The History of The Tenor Narrated

The History of Tito Schipa

Tito Schipa

Born: 27 December 1888
Died: 16 December 1965
Italian tenor.

Narrative 1

Occasionally, a tenor appears with a voice so light, that its scope is almost totally confined to the purely lyric repertoire.
Two operas such as Traviata, the Barber of Seville, Elisir Damore as Italian examples, Mano, Pearl fishers and Vagne in the French repertoire, and Sadco, Maynight and Eugene Onegin in Russian. Naturally with a limited repertoire, very few attain great international fame.
The much richer and broader repertoire of the lyricos pintos and Augusto’s, including as it does, the popular verismo operas, became more popular today. Not to mention the publics preference for the bigger and richer sound of these type of voices. However, every now and again an exceptional lyric tenor appears, by the very nature of his outstanding gifts, joins the elite amongst the tenor hierarchy. Bonci, Clement, Lewinski, and Smirnoff have already been heard.

And another Prince of the genre, was undoubtedly, Tito Schipa, born on the 2nd of January 1889, in southern Italy. Looking through his career, reminds me somewhat, of Giuseppe Anselmi, in that Schipa was a fine all-round musician, composing an operetta, a mass for chorus and a mass for four voices, in addition to many songs and piano pieces.
Unlike Anselmi, he recorded some of his own songs. His main studies were conducted in Milan, and they were extensive, lasting six years in all. It was in a town of Acceli, in 1910 that he made his debut in La Traviata, and he toured the province’s, building up a reputation.

It was in 1913, that he first appeared at the Dal Verme, Milan, where he was heard in Traviata and Tosca. Then straight onto the Cologne in Buenos Aires, for performances of Minion with Barrientos, Traviata with Barrientos and Scrattiari, and finally in Latme, again with the brilliant Spanish coloratura Maria Marrientos. He certainly was lucky with his songbirds, for his next appearance in Milan, with Galli-Curci, in Silambula, Rigoletto and Traviata, the start of a famous partnership.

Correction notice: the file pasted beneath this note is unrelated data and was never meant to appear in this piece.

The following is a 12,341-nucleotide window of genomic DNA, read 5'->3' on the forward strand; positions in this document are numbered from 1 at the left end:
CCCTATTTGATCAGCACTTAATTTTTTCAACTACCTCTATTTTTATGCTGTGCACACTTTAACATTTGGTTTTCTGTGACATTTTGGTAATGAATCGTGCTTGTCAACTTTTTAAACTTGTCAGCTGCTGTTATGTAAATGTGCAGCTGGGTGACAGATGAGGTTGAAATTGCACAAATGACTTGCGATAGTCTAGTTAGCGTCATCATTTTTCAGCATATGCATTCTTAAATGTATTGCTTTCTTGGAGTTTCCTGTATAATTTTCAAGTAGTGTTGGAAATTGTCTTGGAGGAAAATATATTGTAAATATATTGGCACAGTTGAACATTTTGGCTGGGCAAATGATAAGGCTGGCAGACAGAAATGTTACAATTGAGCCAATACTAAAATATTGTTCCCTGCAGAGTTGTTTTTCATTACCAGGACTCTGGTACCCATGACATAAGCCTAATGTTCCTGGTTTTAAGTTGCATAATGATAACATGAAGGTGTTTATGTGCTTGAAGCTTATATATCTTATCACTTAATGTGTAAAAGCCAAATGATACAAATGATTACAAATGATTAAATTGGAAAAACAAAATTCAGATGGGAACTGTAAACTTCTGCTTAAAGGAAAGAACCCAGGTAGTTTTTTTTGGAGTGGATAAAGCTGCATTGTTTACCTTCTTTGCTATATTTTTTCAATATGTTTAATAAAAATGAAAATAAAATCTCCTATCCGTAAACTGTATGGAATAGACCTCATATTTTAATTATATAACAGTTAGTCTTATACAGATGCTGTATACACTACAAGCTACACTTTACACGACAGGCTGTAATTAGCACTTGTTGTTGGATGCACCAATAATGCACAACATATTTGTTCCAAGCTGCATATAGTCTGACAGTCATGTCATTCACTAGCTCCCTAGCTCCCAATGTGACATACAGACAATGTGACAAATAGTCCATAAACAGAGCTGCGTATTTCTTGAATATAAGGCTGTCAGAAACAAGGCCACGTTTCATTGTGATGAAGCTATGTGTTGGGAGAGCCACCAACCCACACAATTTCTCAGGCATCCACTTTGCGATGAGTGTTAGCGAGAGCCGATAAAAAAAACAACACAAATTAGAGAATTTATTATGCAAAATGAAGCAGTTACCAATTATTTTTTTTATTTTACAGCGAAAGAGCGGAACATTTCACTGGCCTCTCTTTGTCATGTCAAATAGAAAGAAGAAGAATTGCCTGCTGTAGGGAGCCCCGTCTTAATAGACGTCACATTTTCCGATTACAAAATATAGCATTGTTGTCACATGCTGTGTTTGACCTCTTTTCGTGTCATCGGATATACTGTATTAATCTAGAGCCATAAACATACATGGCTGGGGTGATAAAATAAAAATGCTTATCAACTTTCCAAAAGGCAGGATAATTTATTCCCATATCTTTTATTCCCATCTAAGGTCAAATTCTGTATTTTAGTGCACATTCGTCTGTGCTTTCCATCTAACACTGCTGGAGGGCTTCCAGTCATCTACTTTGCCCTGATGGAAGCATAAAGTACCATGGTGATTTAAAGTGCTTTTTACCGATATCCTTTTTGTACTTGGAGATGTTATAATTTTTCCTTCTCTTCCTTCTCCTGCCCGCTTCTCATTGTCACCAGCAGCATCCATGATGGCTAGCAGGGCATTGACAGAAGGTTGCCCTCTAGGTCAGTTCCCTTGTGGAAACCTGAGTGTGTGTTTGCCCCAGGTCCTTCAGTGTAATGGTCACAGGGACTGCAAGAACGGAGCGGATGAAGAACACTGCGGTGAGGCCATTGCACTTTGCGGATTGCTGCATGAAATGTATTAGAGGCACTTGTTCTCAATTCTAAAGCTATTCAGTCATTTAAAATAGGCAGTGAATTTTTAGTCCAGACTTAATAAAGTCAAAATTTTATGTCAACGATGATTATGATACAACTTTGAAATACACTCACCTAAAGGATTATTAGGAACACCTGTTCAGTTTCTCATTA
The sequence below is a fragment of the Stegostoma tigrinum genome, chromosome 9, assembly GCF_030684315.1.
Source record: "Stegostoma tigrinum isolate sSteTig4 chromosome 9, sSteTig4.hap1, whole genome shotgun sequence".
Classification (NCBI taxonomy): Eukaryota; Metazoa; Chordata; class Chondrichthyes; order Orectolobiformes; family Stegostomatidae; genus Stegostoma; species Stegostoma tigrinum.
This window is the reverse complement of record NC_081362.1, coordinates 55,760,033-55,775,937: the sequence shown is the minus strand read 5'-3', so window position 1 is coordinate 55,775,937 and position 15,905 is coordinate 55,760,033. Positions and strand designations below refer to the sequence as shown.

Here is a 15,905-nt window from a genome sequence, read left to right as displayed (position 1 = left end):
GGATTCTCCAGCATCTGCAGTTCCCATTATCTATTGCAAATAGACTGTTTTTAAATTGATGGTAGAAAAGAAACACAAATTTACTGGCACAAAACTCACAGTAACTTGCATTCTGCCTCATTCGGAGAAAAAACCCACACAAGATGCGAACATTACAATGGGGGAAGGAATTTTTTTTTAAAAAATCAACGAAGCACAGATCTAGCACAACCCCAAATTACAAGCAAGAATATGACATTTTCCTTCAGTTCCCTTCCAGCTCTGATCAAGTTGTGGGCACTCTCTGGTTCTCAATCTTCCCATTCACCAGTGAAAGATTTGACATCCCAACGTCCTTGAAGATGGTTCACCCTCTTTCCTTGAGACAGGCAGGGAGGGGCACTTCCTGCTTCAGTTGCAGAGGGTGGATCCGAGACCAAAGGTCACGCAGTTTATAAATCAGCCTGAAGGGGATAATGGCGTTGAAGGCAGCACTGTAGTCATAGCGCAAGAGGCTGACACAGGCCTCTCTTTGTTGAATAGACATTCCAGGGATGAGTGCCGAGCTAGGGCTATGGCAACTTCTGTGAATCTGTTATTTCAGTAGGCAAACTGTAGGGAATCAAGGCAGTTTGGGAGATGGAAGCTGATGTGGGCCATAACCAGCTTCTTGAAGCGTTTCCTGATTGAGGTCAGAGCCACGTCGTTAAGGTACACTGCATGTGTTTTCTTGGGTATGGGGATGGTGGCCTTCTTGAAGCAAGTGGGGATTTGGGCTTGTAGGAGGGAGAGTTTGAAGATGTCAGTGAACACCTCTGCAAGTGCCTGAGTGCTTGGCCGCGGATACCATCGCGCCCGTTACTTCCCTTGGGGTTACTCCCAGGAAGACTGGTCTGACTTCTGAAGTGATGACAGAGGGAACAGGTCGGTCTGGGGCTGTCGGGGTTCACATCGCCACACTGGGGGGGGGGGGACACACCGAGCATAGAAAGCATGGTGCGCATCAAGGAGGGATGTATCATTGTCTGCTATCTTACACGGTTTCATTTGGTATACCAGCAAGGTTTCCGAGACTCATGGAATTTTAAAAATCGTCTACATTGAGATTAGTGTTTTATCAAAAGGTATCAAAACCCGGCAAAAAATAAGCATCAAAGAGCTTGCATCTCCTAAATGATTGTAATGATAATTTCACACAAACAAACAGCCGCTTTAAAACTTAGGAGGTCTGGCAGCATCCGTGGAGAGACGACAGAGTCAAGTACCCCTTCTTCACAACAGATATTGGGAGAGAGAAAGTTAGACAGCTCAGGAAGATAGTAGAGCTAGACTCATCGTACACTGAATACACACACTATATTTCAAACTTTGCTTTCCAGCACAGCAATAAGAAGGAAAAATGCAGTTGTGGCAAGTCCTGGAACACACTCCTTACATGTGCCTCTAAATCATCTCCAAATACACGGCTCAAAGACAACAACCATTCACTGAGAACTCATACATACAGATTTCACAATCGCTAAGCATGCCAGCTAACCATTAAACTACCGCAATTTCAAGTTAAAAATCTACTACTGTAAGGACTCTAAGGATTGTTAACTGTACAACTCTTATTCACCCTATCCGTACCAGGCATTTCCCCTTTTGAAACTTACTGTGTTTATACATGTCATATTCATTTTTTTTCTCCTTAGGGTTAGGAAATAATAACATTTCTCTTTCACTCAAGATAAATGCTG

In 1914 he made his debut in two famous houses, the Constanza in Rome, and the San Carlo in Naples. Before returning to the Cologne for another season, the outstanding performance of his, being in La Salambuila with Barrientos, and Journee. Another outstanding event was the war charities special season, in the Dal Verme in 1915, which Toscanini organised. Schipa sang in Traviata, il Scorpio and Scrattiari.
His la Scala debut was in Boliden’s, Prince Eaga of all things, but soon after, he took over the tenor lead in Mano from Bonci. Back to the Cologne again from 1916, more collembolas and barbers with Barrientos, and in Falstaff with Ruffo. Back to Europe for his first Spanish appearance, before arriving in Monte Carlo for the world premiere of Puccini’s la Raugenet, which took place on the 27th of March 1917.
No records from his creator role again I’m afraid, I’m sorry to harp on about this, but how anyone could put down 270 plus sides on record, including in this case some very poor songs indeed and yet not include something from his one operatic moment of historic importance, simply defies belief.

Anyway, here he is in Handel’s famous Largo, which is in fact, the Ombra Mai Fu from his Opera Xerxes.

Narrative 2